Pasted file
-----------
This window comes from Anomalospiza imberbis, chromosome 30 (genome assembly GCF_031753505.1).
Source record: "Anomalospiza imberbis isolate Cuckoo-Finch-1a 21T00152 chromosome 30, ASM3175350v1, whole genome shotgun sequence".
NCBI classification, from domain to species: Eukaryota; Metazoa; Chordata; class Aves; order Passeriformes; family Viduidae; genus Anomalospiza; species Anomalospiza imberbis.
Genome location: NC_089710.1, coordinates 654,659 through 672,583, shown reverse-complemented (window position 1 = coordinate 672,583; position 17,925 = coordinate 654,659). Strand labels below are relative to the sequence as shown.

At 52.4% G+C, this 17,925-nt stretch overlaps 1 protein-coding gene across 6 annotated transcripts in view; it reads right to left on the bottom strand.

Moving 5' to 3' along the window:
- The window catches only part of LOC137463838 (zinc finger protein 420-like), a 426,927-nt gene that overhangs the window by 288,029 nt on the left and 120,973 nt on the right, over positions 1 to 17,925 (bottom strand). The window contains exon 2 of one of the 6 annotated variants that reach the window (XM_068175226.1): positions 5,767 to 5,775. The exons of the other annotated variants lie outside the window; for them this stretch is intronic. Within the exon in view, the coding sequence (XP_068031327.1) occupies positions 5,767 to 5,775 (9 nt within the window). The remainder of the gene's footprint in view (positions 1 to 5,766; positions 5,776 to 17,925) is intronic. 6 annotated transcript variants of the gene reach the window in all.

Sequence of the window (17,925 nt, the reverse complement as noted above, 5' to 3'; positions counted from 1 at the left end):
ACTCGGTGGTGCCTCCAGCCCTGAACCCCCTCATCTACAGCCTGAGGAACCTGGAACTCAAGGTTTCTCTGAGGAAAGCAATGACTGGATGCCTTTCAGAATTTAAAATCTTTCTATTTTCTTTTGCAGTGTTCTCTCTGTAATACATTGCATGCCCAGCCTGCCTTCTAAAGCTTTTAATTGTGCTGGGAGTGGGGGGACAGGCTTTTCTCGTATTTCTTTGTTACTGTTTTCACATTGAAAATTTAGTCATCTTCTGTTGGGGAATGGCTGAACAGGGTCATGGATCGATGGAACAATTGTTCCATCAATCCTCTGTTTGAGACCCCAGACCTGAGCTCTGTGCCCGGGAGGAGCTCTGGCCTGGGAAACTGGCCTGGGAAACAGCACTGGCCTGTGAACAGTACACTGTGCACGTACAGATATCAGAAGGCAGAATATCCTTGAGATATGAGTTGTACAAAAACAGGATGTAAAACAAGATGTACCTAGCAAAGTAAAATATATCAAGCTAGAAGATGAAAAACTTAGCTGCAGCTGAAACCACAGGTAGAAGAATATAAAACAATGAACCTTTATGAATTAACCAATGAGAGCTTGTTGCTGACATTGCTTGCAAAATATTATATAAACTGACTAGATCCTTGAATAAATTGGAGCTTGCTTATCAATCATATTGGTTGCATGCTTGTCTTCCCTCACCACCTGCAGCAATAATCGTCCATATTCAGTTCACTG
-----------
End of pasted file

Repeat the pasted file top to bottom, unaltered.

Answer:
This window comes from Anomalospiza imberbis, chromosome 30 (genome assembly GCF_031753505.1).
Source record: "Anomalospiza imberbis isolate Cuckoo-Finch-1a 21T00152 chromosome 30, ASM3175350v1, whole genome shotgun sequence".
NCBI classification, from domain to species: Eukaryota; Metazoa; Chordata; class Aves; order Passeriformes; family Viduidae; genus Anomalospiza; species Anomalospiza imberbis.
Genome location: NC_089710.1, coordinates 654,659 through 672,583, shown reverse-complemented (window position 1 = coordinate 672,583; position 17,925 = coordinate 654,659). Strand labels below are relative to the sequence as shown.

At 52.4% G+C, this 17,925-nt stretch overlaps 1 protein-coding gene across 6 annotated transcripts in view; it reads right to left on the bottom strand.

Moving 5' to 3' along the window:
- The window catches only part of LOC137463838 (zinc finger protein 420-like), a 426,927-nt gene that overhangs the window by 288,029 nt on the left and 120,973 nt on the right, over positions 1 to 17,925 (bottom strand). The window contains exon 2 of one of the 6 annotated variants that reach the window (XM_068175226.1): positions 5,767 to 5,775. The exons of the other annotated variants lie outside the window; for them this stretch is intronic. Within the exon in view, the coding sequence (XP_068031327.1) occupies positions 5,767 to 5,775 (9 nt within the window). The remainder of the gene's footprint in view (positions 1 to 5,766; positions 5,776 to 17,925) is intronic. 6 annotated transcript variants of the gene reach the window in all.

Sequence of the window (17,925 nt, the reverse complement as noted above, 5' to 3'; positions counted from 1 at the left end):
ACTCGGTGGTGCCTCCAGCCCTGAACCCCCTCATCTACAGCCTGAGGAACCTGGAACTCAAGGTTTCTCTGAGGAAAGCAATGACTGGATGCCTTTCAGAATTTAAAATCTTTCTATTTTCTTTTGCAGTGTTCTCTCTGTAATACATTGCATGCCCAGCCTGCCTTCTAAAGCTTTTAATTGTGCTGGGAGTGGGGGGACAGGCTTTTCTCGTATTTCTTTGTTACTGTTTTCACATTGAAAATTTAGTCATCTTCTGTTGGGGAATGGCTGAACAGGGTCATGGATCGATGGAACAATTGTTCCATCAATCCTCTGTTTGAGACCCCAGACCTGAGCTCTGTGCCCGGGAGGAGCTCTGGCCTGGGAAACTGGCCTGGGAAACAGCACTGGCCTGTGAACAGTACACTGTGCACGTACAGATATCAGAAGGCAGAATATCCTTGAGATATGAGTTGTACAAAAACAGGATGTAAAACAAGATGTACCTAGCAAAGTAAAATATATCAAGCTAGAAGATGAAAAACTTAGCTGCAGCTGAAACCACAGGTAGAAGAATATAAAACAATGAACCTTTATGAATTAACCAATGAGAGCTTGTTGCTGACATTGCTTGCAAAATATTATATAAACTGACTAGATCCTTGAATAAATTGGAGCTTGCTTATCAATCATATTGGTTGCATGCTTGTCTTCCCTCACCACCTGCAGCAATAATCGTCCATATTCAGTTCACTG